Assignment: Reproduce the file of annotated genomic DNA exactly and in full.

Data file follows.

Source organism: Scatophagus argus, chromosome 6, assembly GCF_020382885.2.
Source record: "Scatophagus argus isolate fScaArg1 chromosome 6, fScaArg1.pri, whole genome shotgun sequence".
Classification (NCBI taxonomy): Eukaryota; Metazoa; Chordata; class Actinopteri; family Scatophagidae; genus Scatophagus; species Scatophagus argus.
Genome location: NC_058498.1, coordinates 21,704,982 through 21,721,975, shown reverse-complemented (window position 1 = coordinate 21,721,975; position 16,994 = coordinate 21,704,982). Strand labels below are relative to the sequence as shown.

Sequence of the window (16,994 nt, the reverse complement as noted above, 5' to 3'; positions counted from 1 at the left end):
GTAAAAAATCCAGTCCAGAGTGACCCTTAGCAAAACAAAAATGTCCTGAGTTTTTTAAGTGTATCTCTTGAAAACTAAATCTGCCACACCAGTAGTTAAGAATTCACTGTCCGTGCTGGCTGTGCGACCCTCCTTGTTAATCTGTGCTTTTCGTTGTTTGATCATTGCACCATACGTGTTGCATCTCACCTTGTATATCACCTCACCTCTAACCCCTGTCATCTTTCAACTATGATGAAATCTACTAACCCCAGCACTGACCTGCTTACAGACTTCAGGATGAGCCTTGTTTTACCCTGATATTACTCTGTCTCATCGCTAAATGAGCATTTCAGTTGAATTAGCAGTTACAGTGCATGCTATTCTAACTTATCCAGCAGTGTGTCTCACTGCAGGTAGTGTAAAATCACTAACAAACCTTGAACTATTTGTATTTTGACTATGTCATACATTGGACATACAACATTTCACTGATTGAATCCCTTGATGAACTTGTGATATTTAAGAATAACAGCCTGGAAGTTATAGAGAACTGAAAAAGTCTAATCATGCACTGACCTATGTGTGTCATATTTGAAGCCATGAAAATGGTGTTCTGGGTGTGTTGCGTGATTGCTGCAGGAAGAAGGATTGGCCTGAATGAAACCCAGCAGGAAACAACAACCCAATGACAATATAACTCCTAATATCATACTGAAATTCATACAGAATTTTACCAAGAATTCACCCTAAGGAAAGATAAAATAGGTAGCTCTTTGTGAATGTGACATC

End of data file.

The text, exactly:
Source organism: Scatophagus argus, chromosome 6, assembly GCF_020382885.2.
Source record: "Scatophagus argus isolate fScaArg1 chromosome 6, fScaArg1.pri, whole genome shotgun sequence".
Classification (NCBI taxonomy): Eukaryota; Metazoa; Chordata; class Actinopteri; family Scatophagidae; genus Scatophagus; species Scatophagus argus.
Genome location: NC_058498.1, coordinates 21,704,982 through 21,721,975, shown reverse-complemented (window position 1 = coordinate 21,721,975; position 16,994 = coordinate 21,704,982). Strand labels below are relative to the sequence as shown.

Sequence of the window (16,994 nt, the reverse complement as noted above, 5' to 3'; positions counted from 1 at the left end):
GTAAAAAATCCAGTCCAGAGTGACCCTTAGCAAAACAAAAATGTCCTGAGTTTTTTAAGTGTATCTCTTGAAAACTAAATCTGCCACACCAGTAGTTAAGAATTCACTGTCCGTGCTGGCTGTGCGACCCTCCTTGTTAATCTGTGCTTTTCGTTGTTTGATCATTGCACCATACGTGTTGCATCTCACCTTGTATATCACCTCACCTCTAACCCCTGTCATCTTTCAACTATGATGAAATCTACTAACCCCAGCACTGACCTGCTTACAGACTTCAGGATGAGCCTTGTTTTACCCTGATATTACTCTGTCTCATCGCTAAATGAGCATTTCAGTTGAATTAGCAGTTACAGTGCATGCTATTCTAACTTATCCAGCAGTGTGTCTCACTGCAGGTAGTGTAAAATCACTAACAAACCTTGAACTATTTGTATTTTGACTATGTCATACATTGGACATACAACATTTCACTGATTGAATCCCTTGATGAACTTGTGATATTTAAGAATAACAGCCTGGAAGTTATAGAGAACTGAAAAAGTCTAATCATGCACTGACCTATGTGTGTCATATTTGAAGCCATGAAAATGGTGTTCTGGGTGTGTTGCGTGATTGCTGCAGGAAGAAGGATTGGCCTGAATGAAACCCAGCAGGAAACAACAACCCAATGACAATATAACTCCTAATATCATACTGAAATTCATACAGAATTTTACCAAGAATTCACCCTAAGGAAAGATAAAATAGGTAGCTCTTTGTGAATGTGACATC